The attacks also included a series of misconduct charges lodged by a patient advocacy group against two researchers who studied multiple chemical sensitivity. The investigation of the charges was so prolonged and so unrelenting that even though the researchers were cleared, they say in interviews that they will never study that subject again.

And, Omenn and his colleagues say, their findings on the drugs for lowering blood pressure were met by harassment from drug companies and their academic consultants.

The paper, by coincidence, comes just a day after The Journal of the American Medical Association published a long-suppressed paper by a scientist who found that Boots Pharmaceuticals' brand name thyroid drug was no better than generic versions. Pfizer had paid for the research and prevented its publication for seven years.

Dr. Gregory Simon who, with his colleague Dr. Edward H. Wagner, conducted the study of multiple chemical sensitivity, said he was so disheartened by attacks on his work that he abandoned it. Patients with multiple-chemical sensitivity claim to be made ill by a variety of common chemicals. But some doctors question whether the disorder exists. Dr. John Sergent, a former president of the American College of Rheumatology, said, "The disease is a haven for quacks and hucksters."

Describing his experience after his research was reported, Simon said, "I would go to meetings and be roundly denounced." Although his study was paid for by a research fund from the Boeing Co. that was run by the union and management, Simon said, "We were being attacked as being somehow in the thrall of or beholden to chemical companies."

Donnay of the patient advocacy group asked that Simon's medical license be revoked, spurring action by the state medical board. He complained about the researchers to the University of Washington and to the Group Health Cooperative of Seattle, where they also had appointments. The complaints were dismissed, appealed, dismissed again and appealed again, Simon said.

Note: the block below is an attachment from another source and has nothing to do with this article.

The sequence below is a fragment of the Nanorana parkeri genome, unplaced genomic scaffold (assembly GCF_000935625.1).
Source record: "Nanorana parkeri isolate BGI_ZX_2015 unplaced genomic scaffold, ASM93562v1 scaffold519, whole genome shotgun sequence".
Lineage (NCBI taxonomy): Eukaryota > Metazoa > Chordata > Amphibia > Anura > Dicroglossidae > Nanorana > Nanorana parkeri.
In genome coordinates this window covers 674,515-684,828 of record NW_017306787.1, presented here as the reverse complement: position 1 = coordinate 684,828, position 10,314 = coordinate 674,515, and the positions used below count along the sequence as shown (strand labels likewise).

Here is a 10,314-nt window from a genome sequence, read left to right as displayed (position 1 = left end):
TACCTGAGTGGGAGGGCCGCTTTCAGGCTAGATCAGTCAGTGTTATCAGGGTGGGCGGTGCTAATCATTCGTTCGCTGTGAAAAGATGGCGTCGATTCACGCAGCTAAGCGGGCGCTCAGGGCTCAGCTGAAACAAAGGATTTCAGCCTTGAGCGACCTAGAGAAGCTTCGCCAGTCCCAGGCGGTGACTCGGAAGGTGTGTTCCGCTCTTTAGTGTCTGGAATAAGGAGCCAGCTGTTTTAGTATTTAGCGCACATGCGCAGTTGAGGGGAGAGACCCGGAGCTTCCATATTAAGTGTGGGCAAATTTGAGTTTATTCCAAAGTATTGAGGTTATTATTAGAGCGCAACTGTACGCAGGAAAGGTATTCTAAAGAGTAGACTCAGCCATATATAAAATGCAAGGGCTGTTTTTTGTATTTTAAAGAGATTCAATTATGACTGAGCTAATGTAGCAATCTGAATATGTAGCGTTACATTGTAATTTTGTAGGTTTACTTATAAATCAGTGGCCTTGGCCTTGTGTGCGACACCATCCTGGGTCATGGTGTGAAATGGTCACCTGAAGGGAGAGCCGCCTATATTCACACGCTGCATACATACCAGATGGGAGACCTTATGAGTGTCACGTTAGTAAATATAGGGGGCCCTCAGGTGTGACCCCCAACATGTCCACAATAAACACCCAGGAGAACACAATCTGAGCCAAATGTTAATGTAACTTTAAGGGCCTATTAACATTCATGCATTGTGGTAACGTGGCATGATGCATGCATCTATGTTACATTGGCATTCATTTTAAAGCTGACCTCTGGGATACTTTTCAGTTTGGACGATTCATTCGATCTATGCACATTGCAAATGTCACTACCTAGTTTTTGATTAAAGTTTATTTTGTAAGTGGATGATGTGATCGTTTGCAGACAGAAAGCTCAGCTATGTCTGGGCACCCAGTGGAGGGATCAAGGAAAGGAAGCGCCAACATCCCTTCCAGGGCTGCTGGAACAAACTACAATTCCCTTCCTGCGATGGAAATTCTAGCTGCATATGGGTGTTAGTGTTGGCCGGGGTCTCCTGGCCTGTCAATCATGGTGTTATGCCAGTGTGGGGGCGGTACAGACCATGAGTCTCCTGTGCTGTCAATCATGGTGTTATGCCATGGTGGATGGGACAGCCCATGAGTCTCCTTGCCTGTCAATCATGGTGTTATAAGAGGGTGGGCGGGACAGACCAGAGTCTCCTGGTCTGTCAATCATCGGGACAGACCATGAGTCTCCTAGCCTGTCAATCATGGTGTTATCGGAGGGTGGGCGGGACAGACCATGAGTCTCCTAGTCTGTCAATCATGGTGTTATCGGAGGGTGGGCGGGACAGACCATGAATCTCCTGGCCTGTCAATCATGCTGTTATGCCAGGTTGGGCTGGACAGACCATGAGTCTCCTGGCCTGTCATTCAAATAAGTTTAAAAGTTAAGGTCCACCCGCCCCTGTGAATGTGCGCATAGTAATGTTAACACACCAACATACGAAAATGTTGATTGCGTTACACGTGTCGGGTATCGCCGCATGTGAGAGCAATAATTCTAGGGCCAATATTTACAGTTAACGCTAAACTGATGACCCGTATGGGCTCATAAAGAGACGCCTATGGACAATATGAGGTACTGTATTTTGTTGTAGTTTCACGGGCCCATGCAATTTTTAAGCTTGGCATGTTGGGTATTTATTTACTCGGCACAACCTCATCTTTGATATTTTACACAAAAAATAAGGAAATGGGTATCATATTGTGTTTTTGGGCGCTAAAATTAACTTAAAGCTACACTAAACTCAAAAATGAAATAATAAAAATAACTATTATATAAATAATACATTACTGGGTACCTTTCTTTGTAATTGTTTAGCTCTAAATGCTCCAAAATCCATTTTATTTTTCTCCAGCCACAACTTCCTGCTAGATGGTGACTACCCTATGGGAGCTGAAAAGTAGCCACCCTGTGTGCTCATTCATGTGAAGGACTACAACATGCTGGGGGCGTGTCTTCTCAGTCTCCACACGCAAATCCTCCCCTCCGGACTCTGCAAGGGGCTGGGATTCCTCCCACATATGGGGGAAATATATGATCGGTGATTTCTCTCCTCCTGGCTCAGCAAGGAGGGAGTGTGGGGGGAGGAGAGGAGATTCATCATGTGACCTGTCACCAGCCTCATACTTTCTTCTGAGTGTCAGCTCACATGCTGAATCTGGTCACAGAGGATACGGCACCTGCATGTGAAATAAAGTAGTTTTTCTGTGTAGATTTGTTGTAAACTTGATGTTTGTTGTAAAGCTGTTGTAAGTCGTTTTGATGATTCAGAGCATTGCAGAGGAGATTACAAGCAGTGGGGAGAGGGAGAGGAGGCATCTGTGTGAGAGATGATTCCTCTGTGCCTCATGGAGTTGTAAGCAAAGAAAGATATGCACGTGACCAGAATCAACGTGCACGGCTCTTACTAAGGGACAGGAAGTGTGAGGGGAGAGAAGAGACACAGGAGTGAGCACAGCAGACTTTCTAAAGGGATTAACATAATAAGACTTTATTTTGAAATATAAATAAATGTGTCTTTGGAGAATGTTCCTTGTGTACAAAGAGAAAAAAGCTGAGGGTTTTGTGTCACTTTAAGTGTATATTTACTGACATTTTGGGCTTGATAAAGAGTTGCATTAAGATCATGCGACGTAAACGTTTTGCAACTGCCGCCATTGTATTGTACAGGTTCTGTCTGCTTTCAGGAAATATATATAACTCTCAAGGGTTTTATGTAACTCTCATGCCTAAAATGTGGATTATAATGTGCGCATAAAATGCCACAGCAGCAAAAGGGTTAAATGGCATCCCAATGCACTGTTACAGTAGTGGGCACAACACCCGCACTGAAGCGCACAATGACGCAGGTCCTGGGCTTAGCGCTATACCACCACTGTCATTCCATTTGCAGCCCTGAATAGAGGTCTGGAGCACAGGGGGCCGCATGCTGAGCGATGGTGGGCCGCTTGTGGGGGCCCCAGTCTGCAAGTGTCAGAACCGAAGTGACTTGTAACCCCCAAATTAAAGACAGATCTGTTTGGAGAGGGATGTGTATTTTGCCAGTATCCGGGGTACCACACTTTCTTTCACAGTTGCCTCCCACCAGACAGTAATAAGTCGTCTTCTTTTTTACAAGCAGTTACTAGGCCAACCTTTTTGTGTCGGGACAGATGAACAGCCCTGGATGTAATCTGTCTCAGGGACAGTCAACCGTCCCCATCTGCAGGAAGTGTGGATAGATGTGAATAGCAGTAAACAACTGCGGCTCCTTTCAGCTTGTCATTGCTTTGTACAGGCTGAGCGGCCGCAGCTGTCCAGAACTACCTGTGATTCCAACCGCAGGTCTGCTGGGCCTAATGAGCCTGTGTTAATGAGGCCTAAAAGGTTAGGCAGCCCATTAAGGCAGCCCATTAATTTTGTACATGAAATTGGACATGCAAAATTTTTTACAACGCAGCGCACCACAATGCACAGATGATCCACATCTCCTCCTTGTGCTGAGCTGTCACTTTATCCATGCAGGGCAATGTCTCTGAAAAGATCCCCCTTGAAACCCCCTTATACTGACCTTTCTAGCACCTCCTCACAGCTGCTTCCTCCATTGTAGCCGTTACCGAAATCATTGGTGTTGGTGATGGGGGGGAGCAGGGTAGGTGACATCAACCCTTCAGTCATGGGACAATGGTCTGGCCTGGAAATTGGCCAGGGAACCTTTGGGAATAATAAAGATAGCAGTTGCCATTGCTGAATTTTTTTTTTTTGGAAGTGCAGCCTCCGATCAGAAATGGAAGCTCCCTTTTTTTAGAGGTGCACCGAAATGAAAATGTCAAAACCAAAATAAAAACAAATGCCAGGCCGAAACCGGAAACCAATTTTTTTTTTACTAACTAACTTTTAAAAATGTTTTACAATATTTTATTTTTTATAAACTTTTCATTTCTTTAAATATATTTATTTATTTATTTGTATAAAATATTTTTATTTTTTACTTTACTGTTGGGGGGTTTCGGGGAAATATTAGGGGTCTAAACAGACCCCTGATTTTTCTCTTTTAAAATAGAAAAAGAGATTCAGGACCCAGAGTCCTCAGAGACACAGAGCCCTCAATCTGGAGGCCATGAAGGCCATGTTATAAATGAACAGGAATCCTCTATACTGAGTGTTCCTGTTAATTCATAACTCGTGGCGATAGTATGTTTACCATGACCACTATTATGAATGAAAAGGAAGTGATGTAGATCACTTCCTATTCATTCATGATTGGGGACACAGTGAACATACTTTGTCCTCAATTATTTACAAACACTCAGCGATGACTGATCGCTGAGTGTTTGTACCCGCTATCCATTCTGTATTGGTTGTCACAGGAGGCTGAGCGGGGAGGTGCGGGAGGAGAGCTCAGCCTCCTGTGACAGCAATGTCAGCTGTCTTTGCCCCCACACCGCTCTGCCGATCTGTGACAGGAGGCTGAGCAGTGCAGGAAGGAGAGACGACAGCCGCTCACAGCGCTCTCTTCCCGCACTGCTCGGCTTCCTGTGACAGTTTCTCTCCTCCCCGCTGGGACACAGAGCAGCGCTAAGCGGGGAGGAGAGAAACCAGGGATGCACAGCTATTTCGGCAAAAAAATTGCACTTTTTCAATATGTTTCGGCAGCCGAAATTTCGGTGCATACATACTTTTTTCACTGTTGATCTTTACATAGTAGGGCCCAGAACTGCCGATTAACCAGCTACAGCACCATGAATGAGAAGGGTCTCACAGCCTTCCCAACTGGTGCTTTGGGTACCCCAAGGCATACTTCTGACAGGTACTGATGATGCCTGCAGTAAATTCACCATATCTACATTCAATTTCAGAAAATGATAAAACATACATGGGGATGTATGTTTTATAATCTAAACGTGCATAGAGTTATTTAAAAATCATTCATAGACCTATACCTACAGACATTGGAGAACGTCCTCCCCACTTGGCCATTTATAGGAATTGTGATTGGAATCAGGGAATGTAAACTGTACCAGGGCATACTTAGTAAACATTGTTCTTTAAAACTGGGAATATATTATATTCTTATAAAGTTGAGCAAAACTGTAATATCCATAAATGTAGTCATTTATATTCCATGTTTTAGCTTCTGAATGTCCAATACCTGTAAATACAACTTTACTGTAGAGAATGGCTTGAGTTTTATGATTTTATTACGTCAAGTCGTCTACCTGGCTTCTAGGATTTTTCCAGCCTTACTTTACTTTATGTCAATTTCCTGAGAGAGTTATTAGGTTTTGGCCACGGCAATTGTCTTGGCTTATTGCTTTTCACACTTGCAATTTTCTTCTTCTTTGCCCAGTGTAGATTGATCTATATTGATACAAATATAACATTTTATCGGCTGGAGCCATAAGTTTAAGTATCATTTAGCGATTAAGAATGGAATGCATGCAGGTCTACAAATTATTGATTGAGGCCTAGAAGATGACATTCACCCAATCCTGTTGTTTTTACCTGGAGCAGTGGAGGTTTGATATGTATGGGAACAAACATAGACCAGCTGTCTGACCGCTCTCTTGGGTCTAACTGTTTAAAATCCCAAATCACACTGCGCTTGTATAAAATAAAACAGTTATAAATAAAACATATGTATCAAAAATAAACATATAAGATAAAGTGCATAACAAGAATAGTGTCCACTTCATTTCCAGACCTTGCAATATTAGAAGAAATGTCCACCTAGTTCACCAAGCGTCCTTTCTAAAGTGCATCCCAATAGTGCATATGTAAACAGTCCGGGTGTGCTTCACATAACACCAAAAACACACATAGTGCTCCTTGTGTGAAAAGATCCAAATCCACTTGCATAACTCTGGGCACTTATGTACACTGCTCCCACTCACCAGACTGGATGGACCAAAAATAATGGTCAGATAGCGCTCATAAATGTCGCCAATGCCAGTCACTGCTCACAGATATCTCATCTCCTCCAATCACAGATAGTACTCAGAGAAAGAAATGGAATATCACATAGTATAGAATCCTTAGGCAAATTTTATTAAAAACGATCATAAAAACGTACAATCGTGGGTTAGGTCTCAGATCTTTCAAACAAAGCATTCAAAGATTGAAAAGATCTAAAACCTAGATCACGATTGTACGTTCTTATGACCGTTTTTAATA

"We were accused of all kinds of things: withholding data, fraud, conspiracy," Simon said. When investigatory bodies concluded that the accusations were without merit, Simon said, "they would be attacked themselves as part of conspiracy."

The Messenger under Attack
Intimidation of Researchers by Special-Interest Groups

NEJM April 17, 1997 -- Volume 336, Number 16

Attacks on health researchers are not new. Pierre Louis, for example, was vilified nearly two centuries ago for suggesting that bloodletting was an ineffectual therapy. (1) In an open society such as ours, controversy is common and often socially useful. The fact that scientists are sometimes challenged by special-interest groups should be no surprise. However, with widening media coverage of health research, growing public interest in health hazards, and expanding research on the outcomes of clinical care, such attacks may become more frequent and acrimonious. The huge financial implications of many research studies invite vigorous attack.

In Marcia Angell's recent Shattuck Lecture, she argued that litigation, fear, bias, and greed interfere with scientific efforts to answer questions of importance to public health and that an antiscientific social attitude encourages premature or ill-informed political and legal solutions to medical questions. (2) She noted that intimidation may cause investigators and institutions with access to critical sources of data to shy away from conducting research on controversial topics.